robot with tablet controller

by Josephine Elliott | Tuesday, Nov 28, 2023

The Department of Curriculum and Instruction and the STEM Education Laboratory in FAU College of Education hosted Robotics Day on Nov. 8, 2023 from 2 p.m. - 6 p.m. in Heritage Hall, Student Union on the Davie Campus for pre-service and current teachers within COE programs, students from outside of the College and from Broward College to complement online classes.

Thirty-three elementary and secondary education majors, graduate students, faculty and staff attended Robotics Day in person, and another 36 joined via live streaming to explore educational robots that use block programming, which provides an easy entry into the robotics field for teachers who have not learned how to code. The on-campus students were able to interact and use the robots to solve challenges or to design their own robots. During the livestream event, volunteers demonstrated the use of robots.

Belinda Beckford and Kelly Thomas, both from Broward County Public Schools, shared how to use the educational robots in the classroom and how to become a Robotics Certified Teacher in Broward County. Robots highlighted at this event included Mini Sphero (a remote-controlled drone), Little Bits (circuitry that results in a robot), Educational Legos (create, design, and implement a robot), Dash (program to accomplish a challenge), Vex (higher level programming great for middle school and higher students) and various types of drones.

“Robotic Day is a fun way to expose future and current teachers to educational robots they can use in their classroom and encourage interest in learning more about the robots,” stated Victoria Brown, Ed.D., CI Professor, who teaches instructional technology. “The planning team appreciates Broward County School District who allowed their robotic experts and teachers time away from their duties and classrooms to support the event.”

Organized by Brown, and David Devraj Kumar, Ed.D., CI Professor of Science Education, the event was made possible with the support of the Broward Campus and Broward Technology Service teams, as well as Jillian Powers, Ph.D., and Ann Musgrove, Ed.D., both CI Associate Professors, who teach instructional technology and were members of the planning team. Overall, 15 staff members and 15 volunteers, including current and former graduate and doctoral students assisted with this project.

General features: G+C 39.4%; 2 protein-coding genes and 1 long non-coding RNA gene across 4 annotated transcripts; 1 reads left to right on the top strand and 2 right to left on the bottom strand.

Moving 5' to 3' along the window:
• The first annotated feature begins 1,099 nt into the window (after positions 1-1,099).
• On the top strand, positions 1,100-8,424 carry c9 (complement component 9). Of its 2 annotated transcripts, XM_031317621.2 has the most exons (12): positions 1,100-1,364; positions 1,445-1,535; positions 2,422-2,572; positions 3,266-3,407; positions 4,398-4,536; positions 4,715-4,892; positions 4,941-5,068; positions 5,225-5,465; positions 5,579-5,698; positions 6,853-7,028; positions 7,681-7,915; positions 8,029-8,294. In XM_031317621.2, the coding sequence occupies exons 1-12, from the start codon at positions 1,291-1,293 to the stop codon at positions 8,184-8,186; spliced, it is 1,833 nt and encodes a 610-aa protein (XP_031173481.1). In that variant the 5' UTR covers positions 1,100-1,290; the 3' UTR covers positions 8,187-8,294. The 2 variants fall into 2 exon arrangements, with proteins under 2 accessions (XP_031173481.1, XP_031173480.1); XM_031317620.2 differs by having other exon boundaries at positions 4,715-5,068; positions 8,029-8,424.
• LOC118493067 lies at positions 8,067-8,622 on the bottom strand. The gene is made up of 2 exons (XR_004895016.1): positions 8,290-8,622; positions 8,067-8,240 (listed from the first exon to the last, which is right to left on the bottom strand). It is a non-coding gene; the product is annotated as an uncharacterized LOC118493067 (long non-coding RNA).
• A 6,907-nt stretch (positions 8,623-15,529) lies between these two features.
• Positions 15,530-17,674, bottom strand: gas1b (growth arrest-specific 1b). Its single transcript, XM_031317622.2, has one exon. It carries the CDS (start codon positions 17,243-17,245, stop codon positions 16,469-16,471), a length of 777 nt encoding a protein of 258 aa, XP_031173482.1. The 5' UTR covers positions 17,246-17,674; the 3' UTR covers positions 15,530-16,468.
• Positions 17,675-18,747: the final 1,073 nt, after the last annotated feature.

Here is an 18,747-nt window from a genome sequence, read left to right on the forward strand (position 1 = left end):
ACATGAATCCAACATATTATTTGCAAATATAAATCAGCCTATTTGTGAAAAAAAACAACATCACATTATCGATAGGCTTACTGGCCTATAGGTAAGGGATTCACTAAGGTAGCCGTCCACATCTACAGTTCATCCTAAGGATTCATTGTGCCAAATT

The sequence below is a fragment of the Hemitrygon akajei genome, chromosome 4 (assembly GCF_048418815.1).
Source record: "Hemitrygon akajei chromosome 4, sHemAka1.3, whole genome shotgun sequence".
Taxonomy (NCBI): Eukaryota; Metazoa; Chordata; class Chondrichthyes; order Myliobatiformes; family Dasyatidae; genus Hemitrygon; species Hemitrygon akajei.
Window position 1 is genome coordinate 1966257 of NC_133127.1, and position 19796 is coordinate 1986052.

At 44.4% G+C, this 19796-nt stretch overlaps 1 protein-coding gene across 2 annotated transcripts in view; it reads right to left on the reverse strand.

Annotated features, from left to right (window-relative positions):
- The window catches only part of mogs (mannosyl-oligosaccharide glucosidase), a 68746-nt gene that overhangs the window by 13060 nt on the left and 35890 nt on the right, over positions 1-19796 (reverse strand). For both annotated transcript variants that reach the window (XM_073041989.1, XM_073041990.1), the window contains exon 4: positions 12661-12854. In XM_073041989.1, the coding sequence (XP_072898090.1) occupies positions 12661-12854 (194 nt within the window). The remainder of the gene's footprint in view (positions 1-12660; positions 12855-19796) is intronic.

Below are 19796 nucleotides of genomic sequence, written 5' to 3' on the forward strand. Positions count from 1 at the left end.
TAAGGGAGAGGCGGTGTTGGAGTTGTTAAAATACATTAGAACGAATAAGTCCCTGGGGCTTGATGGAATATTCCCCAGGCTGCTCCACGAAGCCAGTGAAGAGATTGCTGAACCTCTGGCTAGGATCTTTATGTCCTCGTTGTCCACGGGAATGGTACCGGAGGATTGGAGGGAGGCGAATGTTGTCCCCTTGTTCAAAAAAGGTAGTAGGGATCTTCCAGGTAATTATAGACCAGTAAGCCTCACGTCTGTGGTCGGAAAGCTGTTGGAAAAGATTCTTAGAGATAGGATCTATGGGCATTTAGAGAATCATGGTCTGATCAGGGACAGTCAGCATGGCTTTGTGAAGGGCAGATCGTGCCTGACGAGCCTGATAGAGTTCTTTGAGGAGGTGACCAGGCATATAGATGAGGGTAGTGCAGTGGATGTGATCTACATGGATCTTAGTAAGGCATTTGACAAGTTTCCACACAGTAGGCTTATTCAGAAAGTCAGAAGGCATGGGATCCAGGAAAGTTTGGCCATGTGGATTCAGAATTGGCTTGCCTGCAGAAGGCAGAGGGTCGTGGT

Robotics integrates many fields such as mechanical engineering, computer science, and electrical engineering to design, construct, and operate machines to do specific tasks, Brown noted. Educational robots make learning about these fields fun and engaging with predesigned lesson plans and activities. For example, educational robots for the younger students use block programming which has visual cues that guide the students to what procedures the blocks of code do; thereby, allowing the students to tell the robots what to do by dropping and dragging the code.

Robots are also a great way to generate interest in learning how to code, use computation and logical thinking skills, and introduce students to the invention cycle, according to Brown. Coding a robot requires students to learn problem-solving, critical thinking, and creativity which are all skills needed in the workplace. Students can quickly transfer from following instructions to make something with their robot pieces to creating problems the students themselves generate. At the same time, students are developing resilience as they try out designs and see how they can improve them. Students can continue to create designs when their first attempts fail until the robot succeeds!

Teachers frequently use robotics for cross-curricular activities such as: students programing the robots to tell stories, author stories that have a challenge requiring students to build a robot, and navigate timelines or number lines to teach concepts in any subject areas, Brown explained. In addition, robots can engage creative skills in art and music. For example, students can use their artistic talents to design obstacle courses for the robots or program the robot to sing a song written by the students. A creative teacher can use robots to support learning any instructional objective.

Robots have an appeal across any age group from preschool children to college students, as well as those with disabilities or English language learners. As with other technology tools, children with disabilities interact with robots and their peers through the technology, Brown expounded. Some students with disabilities excel in coding and the logic required to create solutions because the thought processes used are highly structured. The robots are hands-on which intrigues students that need concrete experiences to learn complex concepts. These students also benefit from group interaction as they collaborate on how to solve problems with robots. As for students learning the English language, they benefit from the universal language of coding and the visual cues provided in block programming. Collaborative experiences allow for the natural flow of conversation and interaction to expand their vocabulary and understanding of the language.